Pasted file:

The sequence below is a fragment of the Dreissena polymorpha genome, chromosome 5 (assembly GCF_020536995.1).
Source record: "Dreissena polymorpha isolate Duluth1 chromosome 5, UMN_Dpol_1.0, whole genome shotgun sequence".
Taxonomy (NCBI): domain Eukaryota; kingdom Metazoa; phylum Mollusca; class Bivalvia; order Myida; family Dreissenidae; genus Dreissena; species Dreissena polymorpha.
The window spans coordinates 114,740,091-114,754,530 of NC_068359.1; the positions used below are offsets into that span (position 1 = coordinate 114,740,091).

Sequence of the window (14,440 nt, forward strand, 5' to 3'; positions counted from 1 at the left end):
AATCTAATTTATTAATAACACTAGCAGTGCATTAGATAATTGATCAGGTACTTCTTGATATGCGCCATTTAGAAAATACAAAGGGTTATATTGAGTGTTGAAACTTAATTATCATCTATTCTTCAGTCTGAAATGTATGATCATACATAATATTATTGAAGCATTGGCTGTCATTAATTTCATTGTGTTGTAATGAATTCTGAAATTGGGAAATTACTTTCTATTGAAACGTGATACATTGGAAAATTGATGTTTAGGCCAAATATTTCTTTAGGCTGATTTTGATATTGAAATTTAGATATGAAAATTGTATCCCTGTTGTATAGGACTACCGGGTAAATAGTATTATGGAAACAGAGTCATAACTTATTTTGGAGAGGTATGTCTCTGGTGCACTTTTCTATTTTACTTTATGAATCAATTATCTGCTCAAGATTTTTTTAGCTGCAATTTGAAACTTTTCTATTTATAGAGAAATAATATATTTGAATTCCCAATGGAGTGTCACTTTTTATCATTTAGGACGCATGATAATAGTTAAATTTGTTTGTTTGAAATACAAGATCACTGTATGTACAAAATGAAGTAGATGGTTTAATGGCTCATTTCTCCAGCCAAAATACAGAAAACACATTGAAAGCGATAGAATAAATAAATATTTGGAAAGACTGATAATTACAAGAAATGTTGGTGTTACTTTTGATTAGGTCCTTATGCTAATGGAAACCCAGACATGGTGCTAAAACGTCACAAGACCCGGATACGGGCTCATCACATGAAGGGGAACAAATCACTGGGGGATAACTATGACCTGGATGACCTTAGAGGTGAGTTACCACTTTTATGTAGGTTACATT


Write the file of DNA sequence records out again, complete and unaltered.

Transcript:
The sequence below is a fragment of the Dreissena polymorpha genome, chromosome 5 (assembly GCF_020536995.1).
Source record: "Dreissena polymorpha isolate Duluth1 chromosome 5, UMN_Dpol_1.0, whole genome shotgun sequence".
Taxonomy (NCBI): domain Eukaryota; kingdom Metazoa; phylum Mollusca; class Bivalvia; order Myida; family Dreissenidae; genus Dreissena; species Dreissena polymorpha.
The window spans coordinates 114,740,091-114,754,530 of NC_068359.1; the positions used below are offsets into that span (position 1 = coordinate 114,740,091).

Sequence of the window (14,440 nt, forward strand, 5' to 3'; positions counted from 1 at the left end):
AATCTAATTTATTAATAACACTAGCAGTGCATTAGATAATTGATCAGGTACTTCTTGATATGCGCCATTTAGAAAATACAAAGGGTTATATTGAGTGTTGAAACTTAATTATCATCTATTCTTCAGTCTGAAATGTATGATCATACATAATATTATTGAAGCATTGGCTGTCATTAATTTCATTGTGTTGTAATGAATTCTGAAATTGGGAAATTACTTTCTATTGAAACGTGATACATTGGAAAATTGATGTTTAGGCCAAATATTTCTTTAGGCTGATTTTGATATTGAAATTTAGATATGAAAATTGTATCCCTGTTGTATAGGACTACCGGGTAAATAGTATTATGGAAACAGAGTCATAACTTATTTTGGAGAGGTATGTCTCTGGTGCACTTTTCTATTTTACTTTATGAATCAATTATCTGCTCAAGATTTTTTTAGCTGCAATTTGAAACTTTTCTATTTATAGAGAAATAATATATTTGAATTCCCAATGGAGTGTCACTTTTTATCATTTAGGACGCATGATAATAGTTAAATTTGTTTGTTTGAAATACAAGATCACTGTATGTACAAAATGAAGTAGATGGTTTAATGGCTCATTTCTCCAGCCAAAATACAGAAAACACATTGAAAGCGATAGAATAAATAAATATTTGGAAAGACTGATAATTACAAGAAATGTTGGTGTTACTTTTGATTAGGTCCTTATGCTAATGGAAACCCAGACATGGTGCTAAAACGTCACAAGACCCGGATACGGGCTCATCACATGAAGGGGAACAAATCACTGGGGGATAACTATGACCTGGATGACCTTAGAGGTGAGTTACCACTTTTATGTAGGTTACATT